Thursday, April 16, 2009

Kellogg High Tech Conference Notes

Yesterday, I attended the Kellogg high tech conference.  It's consistently the best conference that I attend at b-school.  This year, some of the keynote speakers were lackluster.  Someone from SAP, clearly a salesman, came up to talk about leadership.  I zoned out after he threw a slide up with 10 buzzwords on it, the most egregious case of buzzword bingo I've ever seen.  However, the panel discussions were incredible.  Since I'm awful at keeping paper records, I've jotted some of my key take-aways from the conference on here.

Adobe keynote speaker:

3 major computing trends:
  1. Cloud Computing
  2. Social Computing
  3. Device + Desktop - users in future may never have a PC, may go straight to mobile computing devices (e.g. Blackberry, iPhone, etc.).  Companies are beginning to build applications for devices first, then scaling them up for use on a PC.
3 future business models:
  1. Ad-based
  2. Subscription
  3. Freemium - give away to 99% of people, charge the 1% who value it most
3 software models in the future:
  1. Microsoft - you must buy the client
  2. Google - (didnt get the notes for this one)
  3. Adobe - client tech is free, pay for software to create
  • People will tell you what they're willing to pay for if you ask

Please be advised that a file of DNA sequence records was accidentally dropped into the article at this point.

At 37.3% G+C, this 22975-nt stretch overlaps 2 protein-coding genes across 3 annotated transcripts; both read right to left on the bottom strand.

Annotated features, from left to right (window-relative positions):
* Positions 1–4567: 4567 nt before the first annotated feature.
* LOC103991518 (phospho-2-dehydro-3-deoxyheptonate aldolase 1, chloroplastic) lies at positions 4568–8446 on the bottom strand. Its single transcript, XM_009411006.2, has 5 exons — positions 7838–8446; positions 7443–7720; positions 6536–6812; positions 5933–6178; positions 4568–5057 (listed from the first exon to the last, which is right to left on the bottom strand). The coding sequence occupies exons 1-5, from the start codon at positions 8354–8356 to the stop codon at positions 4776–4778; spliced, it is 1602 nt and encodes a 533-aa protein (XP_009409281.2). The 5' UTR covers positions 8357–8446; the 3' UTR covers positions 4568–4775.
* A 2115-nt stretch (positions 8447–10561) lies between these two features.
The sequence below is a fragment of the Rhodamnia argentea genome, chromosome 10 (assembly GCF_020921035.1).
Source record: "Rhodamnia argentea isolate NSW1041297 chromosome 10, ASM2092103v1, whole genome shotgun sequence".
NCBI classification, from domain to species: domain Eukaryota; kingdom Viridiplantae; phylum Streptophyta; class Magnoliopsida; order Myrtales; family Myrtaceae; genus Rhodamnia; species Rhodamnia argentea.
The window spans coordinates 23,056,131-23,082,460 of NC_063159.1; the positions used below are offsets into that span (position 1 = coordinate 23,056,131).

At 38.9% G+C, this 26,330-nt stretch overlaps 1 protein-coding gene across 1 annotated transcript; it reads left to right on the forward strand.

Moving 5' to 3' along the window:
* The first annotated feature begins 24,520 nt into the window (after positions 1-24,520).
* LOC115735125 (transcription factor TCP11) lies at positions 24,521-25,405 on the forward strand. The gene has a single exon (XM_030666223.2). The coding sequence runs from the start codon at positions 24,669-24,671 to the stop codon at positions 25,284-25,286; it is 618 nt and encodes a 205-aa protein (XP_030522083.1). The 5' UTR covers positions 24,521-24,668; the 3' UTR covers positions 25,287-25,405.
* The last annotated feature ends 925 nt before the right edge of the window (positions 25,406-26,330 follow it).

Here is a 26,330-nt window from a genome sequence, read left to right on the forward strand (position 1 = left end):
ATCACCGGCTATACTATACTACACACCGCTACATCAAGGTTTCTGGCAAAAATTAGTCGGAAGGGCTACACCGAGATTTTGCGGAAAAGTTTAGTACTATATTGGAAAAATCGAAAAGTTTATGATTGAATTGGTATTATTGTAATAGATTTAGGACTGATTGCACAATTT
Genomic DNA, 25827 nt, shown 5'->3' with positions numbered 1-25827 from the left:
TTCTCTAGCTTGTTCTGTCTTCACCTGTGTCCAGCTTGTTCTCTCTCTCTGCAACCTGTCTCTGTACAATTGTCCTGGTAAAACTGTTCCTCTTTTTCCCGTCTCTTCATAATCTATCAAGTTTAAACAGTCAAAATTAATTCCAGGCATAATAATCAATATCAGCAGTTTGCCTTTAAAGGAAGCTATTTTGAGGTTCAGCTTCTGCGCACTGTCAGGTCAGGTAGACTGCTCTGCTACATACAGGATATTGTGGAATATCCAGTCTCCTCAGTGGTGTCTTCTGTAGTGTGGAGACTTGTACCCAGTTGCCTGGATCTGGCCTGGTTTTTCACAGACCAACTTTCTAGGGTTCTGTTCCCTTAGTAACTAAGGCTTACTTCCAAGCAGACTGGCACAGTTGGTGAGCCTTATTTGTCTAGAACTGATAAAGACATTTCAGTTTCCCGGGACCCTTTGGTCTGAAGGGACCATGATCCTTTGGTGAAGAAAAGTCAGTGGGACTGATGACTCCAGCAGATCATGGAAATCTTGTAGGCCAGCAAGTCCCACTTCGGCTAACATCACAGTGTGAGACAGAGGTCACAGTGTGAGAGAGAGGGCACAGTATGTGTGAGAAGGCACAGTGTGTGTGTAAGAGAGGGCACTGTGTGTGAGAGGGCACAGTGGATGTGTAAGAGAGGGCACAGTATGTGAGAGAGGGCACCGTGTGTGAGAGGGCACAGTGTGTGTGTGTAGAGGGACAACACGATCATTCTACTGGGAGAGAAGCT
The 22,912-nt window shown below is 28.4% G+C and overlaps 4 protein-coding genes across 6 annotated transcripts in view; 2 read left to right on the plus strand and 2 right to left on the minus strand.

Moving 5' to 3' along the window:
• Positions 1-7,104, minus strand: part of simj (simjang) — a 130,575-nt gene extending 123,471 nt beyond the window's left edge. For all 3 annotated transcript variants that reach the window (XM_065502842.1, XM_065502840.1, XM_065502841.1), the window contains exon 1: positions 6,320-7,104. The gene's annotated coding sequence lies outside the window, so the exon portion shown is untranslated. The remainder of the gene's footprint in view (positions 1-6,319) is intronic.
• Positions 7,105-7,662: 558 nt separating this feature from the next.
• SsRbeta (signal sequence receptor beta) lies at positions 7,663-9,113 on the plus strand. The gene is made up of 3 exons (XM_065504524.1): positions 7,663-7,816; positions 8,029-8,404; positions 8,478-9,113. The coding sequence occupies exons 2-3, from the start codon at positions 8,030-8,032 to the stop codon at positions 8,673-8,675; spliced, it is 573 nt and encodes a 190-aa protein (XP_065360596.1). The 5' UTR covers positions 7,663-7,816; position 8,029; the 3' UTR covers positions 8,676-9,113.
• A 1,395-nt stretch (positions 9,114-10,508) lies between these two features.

• Business people want to pay for software, because that obligates you to give them support
Panel Discussion: The Future of Mobile
Featuring representatives from Palm, Motorola, Alcatel, Salesforce and Novarra

The future of wireless operators:
  • Wireless operators need to incorporate services/apps into their packages to prevent themselves from becoming dumb pipe.  These apps need to be unique things that the handset and content creators cannot do.
  • U.S. carriers used to have tight control over content on their network, until Apple broke their control in negotiations with AT&T over the iPhone.  Now handset makers expect to whittle away at the carriers' control.  Europe always has had looser controls.
  • Carriers need to view connectivity holistically - wireless + wireline.  In the future, everyone will have 2+ connected devices
  • Carriers opening up user access to buy mobile device apps from 3rd parties has increased their own app sales.
Lack of standards is costly:
  • 6 OSes in the wireless space, so developed have big decision about who to support
  • Will 1 OS become dominant in the future?